Ted

Ted

In which Tony Jenkins and Kristina Ackerman of Knuckle Salad look back on the trailer for the movie Ted.

KRISTINA

Seth MacFarlane has made a movie about a kid who wishes his teddy bear to life, and 27 years later, when he’s ready to get serious with a girl, he begins to regret inviting a talking toy into his home.

I kind of get that. When I was six, there was a TV ad for a nearly-life-sized talking doll named Jill. The commercials promised that Jill was “a lot like me,” in that she could “move her head and arms real well.” That was enough. I needed one.

After an exhausting birthday afternoon of babysitting-talk with my shiny new plasticky-smelling Jill doll, bedtime crept up. The lights went out. And there sat Jill in her rocking chair in the corner, staring out with icy, keen eyes. She spent the rest of the evening facing the wall; I can say so with absolute certainty because I remained on watch until morning. By the end of the week, she had been permanently relocated to the front porch. I never truly forgave her, and I hope this film serves to teach the ugly truth about animated toys. That’s what Seth MacFarlane is known for, right? The educational value of his work?

TONY

I’m sorry, Kristina, but until recently I always got Seth MacFarlane mixed up with Todd McFarlane, so I’m the last person to ask what he’s known for. I’ve always thought,  “How can the Family Guy guy also create all those cool action figures? And didn’t he do Spawn? Damn, that guy is prolific.”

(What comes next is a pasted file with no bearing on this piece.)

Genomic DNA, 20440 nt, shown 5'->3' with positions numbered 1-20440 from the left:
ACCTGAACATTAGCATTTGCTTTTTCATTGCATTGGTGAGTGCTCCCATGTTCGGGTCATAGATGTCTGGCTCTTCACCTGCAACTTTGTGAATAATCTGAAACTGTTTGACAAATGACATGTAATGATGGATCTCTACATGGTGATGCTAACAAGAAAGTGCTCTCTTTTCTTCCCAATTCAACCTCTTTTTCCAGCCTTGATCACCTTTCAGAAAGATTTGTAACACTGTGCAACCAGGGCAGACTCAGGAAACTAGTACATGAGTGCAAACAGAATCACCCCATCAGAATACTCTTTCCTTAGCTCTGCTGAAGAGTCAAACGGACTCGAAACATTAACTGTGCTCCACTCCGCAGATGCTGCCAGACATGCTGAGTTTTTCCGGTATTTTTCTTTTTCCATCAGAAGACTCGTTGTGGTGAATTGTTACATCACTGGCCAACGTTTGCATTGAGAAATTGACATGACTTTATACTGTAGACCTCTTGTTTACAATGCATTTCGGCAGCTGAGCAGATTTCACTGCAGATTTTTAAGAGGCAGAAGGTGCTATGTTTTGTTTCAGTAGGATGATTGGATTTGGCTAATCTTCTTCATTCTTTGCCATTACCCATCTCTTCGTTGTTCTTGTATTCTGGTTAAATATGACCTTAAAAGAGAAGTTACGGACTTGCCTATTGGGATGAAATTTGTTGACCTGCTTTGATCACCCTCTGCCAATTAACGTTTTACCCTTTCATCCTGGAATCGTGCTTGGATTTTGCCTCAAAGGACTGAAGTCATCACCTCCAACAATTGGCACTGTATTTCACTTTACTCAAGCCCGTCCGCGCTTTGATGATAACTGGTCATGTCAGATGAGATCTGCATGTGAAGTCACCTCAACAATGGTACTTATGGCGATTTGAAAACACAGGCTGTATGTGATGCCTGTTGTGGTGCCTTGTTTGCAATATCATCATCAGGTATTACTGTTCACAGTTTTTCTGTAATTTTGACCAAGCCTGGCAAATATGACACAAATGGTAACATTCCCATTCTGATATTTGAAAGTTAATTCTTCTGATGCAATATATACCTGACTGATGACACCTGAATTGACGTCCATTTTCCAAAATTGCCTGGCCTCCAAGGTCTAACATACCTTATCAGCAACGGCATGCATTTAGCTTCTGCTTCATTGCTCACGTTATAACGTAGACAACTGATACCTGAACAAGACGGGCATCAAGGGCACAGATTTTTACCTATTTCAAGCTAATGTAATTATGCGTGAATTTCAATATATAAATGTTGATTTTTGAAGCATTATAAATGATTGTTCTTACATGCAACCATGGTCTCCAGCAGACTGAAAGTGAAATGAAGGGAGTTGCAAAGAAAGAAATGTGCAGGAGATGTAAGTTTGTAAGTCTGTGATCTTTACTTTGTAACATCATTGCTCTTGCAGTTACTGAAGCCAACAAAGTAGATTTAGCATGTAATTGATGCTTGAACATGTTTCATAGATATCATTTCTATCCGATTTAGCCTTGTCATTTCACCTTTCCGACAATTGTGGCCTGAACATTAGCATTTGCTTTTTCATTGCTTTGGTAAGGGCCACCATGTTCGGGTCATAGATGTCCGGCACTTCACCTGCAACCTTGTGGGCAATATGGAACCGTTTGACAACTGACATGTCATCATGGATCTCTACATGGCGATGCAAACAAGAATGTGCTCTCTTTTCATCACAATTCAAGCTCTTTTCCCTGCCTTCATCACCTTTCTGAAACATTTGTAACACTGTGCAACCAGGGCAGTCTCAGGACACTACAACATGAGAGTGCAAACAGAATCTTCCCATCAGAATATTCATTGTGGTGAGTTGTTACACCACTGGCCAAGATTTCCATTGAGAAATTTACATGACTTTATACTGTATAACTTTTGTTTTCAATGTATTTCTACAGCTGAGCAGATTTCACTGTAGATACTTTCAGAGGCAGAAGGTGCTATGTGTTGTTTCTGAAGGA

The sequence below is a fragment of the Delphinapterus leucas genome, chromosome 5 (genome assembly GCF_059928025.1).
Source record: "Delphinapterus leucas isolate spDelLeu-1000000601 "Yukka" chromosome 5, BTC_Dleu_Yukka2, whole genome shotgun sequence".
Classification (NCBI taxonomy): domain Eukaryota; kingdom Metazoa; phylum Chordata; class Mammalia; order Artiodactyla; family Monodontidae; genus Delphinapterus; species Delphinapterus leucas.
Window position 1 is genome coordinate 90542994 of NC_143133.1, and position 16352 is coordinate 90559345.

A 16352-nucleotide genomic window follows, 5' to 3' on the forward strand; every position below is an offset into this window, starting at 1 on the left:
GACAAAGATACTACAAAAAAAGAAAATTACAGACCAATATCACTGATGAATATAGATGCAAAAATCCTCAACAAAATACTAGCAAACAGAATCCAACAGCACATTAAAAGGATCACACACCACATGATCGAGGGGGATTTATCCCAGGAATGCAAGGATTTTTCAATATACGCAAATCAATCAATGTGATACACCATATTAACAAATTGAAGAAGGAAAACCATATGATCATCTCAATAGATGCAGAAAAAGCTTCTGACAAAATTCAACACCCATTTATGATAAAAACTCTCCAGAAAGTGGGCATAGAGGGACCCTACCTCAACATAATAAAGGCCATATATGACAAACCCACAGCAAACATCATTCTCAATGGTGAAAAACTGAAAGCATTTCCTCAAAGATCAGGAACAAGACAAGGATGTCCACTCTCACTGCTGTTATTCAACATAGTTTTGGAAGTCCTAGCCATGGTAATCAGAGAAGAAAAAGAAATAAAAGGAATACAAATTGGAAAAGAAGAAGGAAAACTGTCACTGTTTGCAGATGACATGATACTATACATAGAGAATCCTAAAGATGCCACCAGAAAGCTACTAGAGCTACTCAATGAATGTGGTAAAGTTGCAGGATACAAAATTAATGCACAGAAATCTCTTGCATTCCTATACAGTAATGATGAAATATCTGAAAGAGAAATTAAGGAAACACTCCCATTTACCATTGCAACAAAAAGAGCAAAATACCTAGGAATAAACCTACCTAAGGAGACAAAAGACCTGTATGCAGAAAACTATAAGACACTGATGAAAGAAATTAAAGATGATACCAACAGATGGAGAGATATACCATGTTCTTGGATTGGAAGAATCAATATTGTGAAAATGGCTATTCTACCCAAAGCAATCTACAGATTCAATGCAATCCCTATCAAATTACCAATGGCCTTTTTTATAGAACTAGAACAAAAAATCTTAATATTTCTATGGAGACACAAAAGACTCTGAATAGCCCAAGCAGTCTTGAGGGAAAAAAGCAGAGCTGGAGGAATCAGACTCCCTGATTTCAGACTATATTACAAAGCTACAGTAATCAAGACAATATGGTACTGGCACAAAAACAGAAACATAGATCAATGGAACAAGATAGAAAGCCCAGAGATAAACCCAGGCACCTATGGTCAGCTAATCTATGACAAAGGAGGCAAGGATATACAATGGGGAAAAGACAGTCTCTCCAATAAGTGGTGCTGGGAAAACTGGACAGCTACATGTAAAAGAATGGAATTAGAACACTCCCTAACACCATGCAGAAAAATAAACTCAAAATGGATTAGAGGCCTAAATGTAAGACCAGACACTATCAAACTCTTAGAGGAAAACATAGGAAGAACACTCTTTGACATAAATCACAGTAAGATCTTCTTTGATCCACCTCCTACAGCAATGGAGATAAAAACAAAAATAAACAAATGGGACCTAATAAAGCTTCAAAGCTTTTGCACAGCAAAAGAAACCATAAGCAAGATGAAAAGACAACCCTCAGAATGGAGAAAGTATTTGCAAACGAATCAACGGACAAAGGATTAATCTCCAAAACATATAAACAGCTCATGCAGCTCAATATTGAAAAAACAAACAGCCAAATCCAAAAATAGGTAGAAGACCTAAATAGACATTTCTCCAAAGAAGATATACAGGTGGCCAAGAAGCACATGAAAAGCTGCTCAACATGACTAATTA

I’d love to say that my MacFarlane/McFarlane mix-up is the only embarrassing thing I’ll reveal here, but oh no, there’s more that comes to mind when thinking about Ted.

So, my wife and I have this cute, stuffed elephant that we liberated one night from the depths of a wire basket at Dave & Busters. His name is Coz. The other night, I grabbed Coz as I went to sleep. Then, without thinking, I adjusted his trunk so he could, you know, breath, while his 39-year-old owner had him in a cuddle clutch.

This being said, you’d think I’d be really excited about Ted, right? Absolutely not! Does a parent of a prepubescent girl want to go watch a movie in which prepubescent girls talk dirty, smoke weed and hump the air at a grocery store? No, they don’t. And I don’t want to think about Coz getting into fights, telling lame jokes and hanging out with strippers. Actually, the only reason I fret about the strippers is because they don’t come free, and who do you think is going to have to pay for them at the end of the night? Me, that’s who. Everyone knows that stuffed animals don’t have any money.

KRISTINA

Stuffed animals don’t have money, no, but—and I don’t know a lot about strippers, but I do know this—cash isn’t the only currency out there. I’m not sure what Coz has got that a stripper would accept as payment, though. Can you get high off of polyester stuffing? Of course, as a 39-year-old man with stuffed animals to his name, I’m sure you’re tired of people asking you that.

TONY

I’ve never tried to get high off polyester stuffing, but that’s only because I never thought to try it when I was younger. I was too busy downing bottles of Robitussin, taking no-doze pills and funneling bottles of Boone’s Farm. I was obviously a very sophisticated drug user.  Maybe that’s the reason I still have a stuffed animals and say hello to my garden gnome, who I named Gilbert.

But, despite my sordid past, I still have enough brain cells to know that Ted is going to be a lame movie filled with lame jokes. I’ll tell you what would be a better movie; a buddy/heist film with Jill and Coz. (Please note that my use of “film” was intentional. Coz would be an actor, not a movie star. There’s a big difference.)